The last fourth of the book is even worse, as it just amounts to the author listing off music, movies, books, and the like that the author feels is comforting, but without any real explanation about why. Given that this section is aimed at helping people who need comfort in their lives, trigger or content warnings probably should have been listed next to some of the darker titles. Unless you're already familiar with the titles listed, it's really not that much of a help. It's even more jarring since the recommended reading and website section has mini-descriptions for every title.
At the end of the day? Even with these problems, I'd happily recommend it to anyone that wants to improve themselves but doesn't know where to begin, or doesn't like heavy material. It's not a bad book, it's just not perfect.
Thanks to Tumblr, I picked up this title with the hopes of understanding how best I can comfort those who are hurting in my life. I've never been at ease with providing comfort and never knowing what to say to those who are so evidently hurting. I felt self-conscious and uncertain of what to say and how to be. Then, my mother-in-law suddenly fell ill and later died rather quickly earlier this year, which put my comforting abilities to the test. Much of what I learned in this book helped me to comfort my husband and other members of his and my family during this rough time.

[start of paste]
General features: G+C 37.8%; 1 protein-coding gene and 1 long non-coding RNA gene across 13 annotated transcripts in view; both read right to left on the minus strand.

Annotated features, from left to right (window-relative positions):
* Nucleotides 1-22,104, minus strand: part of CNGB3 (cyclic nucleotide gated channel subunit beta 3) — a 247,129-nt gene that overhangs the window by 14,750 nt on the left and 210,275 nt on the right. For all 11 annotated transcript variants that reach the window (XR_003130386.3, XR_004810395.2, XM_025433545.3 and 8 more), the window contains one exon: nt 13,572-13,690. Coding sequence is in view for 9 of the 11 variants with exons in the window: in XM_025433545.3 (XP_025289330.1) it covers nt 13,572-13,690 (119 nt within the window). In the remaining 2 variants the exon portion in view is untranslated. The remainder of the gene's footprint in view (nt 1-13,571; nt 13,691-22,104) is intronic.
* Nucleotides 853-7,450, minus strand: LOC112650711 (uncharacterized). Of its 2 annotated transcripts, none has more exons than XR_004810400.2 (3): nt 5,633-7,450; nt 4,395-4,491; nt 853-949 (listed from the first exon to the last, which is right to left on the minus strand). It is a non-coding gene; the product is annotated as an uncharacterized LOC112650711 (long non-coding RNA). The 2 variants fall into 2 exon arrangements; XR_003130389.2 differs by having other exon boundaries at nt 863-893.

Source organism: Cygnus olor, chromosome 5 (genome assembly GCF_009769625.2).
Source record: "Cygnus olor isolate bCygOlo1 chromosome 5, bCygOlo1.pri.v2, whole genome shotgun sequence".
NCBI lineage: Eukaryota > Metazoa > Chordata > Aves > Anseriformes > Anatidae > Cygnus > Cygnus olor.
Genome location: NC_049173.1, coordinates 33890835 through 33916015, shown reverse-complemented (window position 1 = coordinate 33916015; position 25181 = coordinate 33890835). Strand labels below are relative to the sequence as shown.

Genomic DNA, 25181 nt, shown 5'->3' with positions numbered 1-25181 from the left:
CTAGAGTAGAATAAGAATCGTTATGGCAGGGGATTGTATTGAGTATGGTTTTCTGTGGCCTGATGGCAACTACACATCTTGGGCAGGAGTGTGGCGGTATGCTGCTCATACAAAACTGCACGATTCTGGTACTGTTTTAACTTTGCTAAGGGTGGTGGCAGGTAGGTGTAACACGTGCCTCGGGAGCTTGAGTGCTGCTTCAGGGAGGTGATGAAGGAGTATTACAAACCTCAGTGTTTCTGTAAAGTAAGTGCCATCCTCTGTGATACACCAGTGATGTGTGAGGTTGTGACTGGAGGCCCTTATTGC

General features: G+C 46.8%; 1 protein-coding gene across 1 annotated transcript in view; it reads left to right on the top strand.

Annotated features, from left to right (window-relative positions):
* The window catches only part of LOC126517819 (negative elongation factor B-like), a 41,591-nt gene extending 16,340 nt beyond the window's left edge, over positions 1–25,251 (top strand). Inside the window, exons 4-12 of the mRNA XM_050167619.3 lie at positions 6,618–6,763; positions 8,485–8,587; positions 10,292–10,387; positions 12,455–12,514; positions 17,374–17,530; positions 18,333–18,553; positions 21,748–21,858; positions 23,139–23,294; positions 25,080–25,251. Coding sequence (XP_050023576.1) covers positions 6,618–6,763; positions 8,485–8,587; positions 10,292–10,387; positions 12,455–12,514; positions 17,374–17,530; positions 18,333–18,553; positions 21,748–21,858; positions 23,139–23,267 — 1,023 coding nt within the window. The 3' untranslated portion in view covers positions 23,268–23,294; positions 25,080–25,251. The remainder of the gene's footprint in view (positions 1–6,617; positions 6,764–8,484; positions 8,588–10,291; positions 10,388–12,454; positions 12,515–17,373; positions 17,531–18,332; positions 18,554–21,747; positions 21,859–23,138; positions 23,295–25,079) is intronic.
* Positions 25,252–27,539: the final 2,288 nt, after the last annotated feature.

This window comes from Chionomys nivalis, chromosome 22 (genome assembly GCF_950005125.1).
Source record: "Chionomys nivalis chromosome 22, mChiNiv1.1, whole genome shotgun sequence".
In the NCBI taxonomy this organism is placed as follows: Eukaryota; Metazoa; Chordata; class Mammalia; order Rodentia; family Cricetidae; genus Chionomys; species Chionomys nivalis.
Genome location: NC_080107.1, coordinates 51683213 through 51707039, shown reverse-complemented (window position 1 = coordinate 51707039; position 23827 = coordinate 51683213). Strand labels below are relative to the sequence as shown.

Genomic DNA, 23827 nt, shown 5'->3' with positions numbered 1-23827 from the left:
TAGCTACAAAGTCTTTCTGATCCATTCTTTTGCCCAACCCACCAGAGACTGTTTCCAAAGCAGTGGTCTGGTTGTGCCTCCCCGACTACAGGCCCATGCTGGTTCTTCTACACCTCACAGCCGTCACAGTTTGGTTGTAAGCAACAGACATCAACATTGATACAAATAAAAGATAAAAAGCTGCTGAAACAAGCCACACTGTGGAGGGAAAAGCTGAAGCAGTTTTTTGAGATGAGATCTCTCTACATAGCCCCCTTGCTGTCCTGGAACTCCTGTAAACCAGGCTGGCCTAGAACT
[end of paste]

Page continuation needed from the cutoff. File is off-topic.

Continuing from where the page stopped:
The first third of this book helps point out the various kinds of comforting we can do and the ways we can comfort that come naturally to us. Comfort when forced isn't much help (both for the comforter and comforted). I learned that my comfort style is that of the background player. I don't put myself out in the forefront, but cook and clean and keep a sort of normalcy going in the throws of chaos. It was fascinating the case studies and interviews Val had with other therapists and comforters throughout the rest of the book. Since I'm not a therapist, some of these weren't all that applicable, but they did resonate with me on a certain basic level. I've learned a lot and I recommend it to others who are looking for advice on how better to be there for those in need.